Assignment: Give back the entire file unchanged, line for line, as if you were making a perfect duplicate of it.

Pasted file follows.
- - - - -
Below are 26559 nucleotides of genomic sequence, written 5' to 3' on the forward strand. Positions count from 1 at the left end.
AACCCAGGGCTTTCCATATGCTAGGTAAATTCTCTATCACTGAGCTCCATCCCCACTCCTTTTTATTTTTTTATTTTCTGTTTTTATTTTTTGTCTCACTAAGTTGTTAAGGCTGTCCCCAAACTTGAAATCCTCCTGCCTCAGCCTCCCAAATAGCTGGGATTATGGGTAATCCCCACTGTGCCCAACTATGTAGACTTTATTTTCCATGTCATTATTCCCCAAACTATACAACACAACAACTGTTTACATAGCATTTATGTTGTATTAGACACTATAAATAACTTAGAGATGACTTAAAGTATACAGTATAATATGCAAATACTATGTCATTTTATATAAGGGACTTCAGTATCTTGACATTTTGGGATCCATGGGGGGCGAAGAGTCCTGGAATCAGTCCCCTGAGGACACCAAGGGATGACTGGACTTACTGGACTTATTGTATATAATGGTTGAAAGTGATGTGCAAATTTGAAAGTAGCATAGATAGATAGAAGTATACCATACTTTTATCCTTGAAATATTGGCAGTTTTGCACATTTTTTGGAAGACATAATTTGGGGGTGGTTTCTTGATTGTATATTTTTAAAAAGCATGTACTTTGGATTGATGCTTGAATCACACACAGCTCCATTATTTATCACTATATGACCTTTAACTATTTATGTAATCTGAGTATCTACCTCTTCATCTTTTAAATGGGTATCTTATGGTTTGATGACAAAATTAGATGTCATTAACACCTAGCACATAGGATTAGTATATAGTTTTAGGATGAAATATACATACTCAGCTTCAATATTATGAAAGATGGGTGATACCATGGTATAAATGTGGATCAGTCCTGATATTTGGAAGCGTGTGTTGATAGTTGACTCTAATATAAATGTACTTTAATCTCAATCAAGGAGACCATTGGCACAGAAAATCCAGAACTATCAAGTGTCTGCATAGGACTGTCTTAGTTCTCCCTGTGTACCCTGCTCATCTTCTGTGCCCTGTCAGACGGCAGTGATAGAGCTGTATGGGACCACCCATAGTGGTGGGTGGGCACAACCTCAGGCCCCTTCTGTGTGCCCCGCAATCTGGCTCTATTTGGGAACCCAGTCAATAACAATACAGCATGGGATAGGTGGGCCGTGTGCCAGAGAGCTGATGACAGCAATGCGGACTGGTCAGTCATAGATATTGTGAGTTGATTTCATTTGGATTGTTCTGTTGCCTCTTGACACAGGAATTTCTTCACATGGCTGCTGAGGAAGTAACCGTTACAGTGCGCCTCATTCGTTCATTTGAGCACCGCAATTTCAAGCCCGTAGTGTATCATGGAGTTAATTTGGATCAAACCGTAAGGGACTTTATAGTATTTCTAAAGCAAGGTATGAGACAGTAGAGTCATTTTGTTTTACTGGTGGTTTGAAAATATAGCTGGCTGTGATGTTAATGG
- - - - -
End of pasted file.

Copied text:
Below are 26559 nucleotides of genomic sequence, written 5' to 3' on the forward strand. Positions count from 1 at the left end.
AACCCAGGGCTTTCCATATGCTAGGTAAATTCTCTATCACTGAGCTCCATCCCCACTCCTTTTTATTTTTTTATTTTCTGTTTTTATTTTTTGTCTCACTAAGTTGTTAAGGCTGTCCCCAAACTTGAAATCCTCCTGCCTCAGCCTCCCAAATAGCTGGGATTATGGGTAATCCCCACTGTGCCCAACTATGTAGACTTTATTTTCCATGTCATTATTCCCCAAACTATACAACACAACAACTGTTTACATAGCATTTATGTTGTATTAGACACTATAAATAACTTAGAGATGACTTAAAGTATACAGTATAATATGCAAATACTATGTCATTTTATATAAGGGACTTCAGTATCTTGACATTTTGGGATCCATGGGGGGCGAAGAGTCCTGGAATCAGTCCCCTGAGGACACCAAGGGATGACTGGACTTACTGGACTTATTGTATATAATGGTTGAAAGTGATGTGCAAATTTGAAAGTAGCATAGATAGATAGAAGTATACCATACTTTTATCCTTGAAATATTGGCAGTTTTGCACATTTTTTGGAAGACATAATTTGGGGGTGGTTTCTTGATTGTATATTTTTAAAAAGCATGTACTTTGGATTGATGCTTGAATCACACACAGCTCCATTATTTATCACTATATGACCTTTAACTATTTATGTAATCTGAGTATCTACCTCTTCATCTTTTAAATGGGTATCTTATGGTTTGATGACAAAATTAGATGTCATTAACACCTAGCACATAGGATTAGTATATAGTTTTAGGATGAAATATACATACTCAGCTTCAATATTATGAAAGATGGGTGATACCATGGTATAAATGTGGATCAGTCCTGATATTTGGAAGCGTGTGTTGATAGTTGACTCTAATATAAATGTACTTTAATCTCAATCAAGGAGACCATTGGCACAGAAAATCCAGAACTATCAAGTGTCTGCATAGGACTGTCTTAGTTCTCCCTGTGTACCCTGCTCATCTTCTGTGCCCTGTCAGACGGCAGTGATAGAGCTGTATGGGACCACCCATAGTGGTGGGTGGGCACAACCTCAGGCCCCTTCTGTGTGCCCCGCAATCTGGCTCTATTTGGGAACCCAGTCAATAACAATACAGCATGGGATAGGTGGGCCGTGTGCCAGAGAGCTGATGACAGCAATGCGGACTGGTCAGTCATAGATATTGTGAGTTGATTTCATTTGGATTGTTCTGTTGCCTCTTGACACAGGAATTTCTTCACATGGCTGCTGAGGAAGTAACCGTTACAGTGCGCCTCATTCGTTCATTTGAGCACCGCAATTTCAAGCCCGTAGTGTATCATGGAGTTAATTTGGATCAAACCGTAAGGGACTTTATAGTATTTCTAAAGCAAGGTATGAGACAGTAGAGTCATTTTGTTTTACTGGTGGTTTGAAAATATAGCTGGCTGTGATGTTAATGG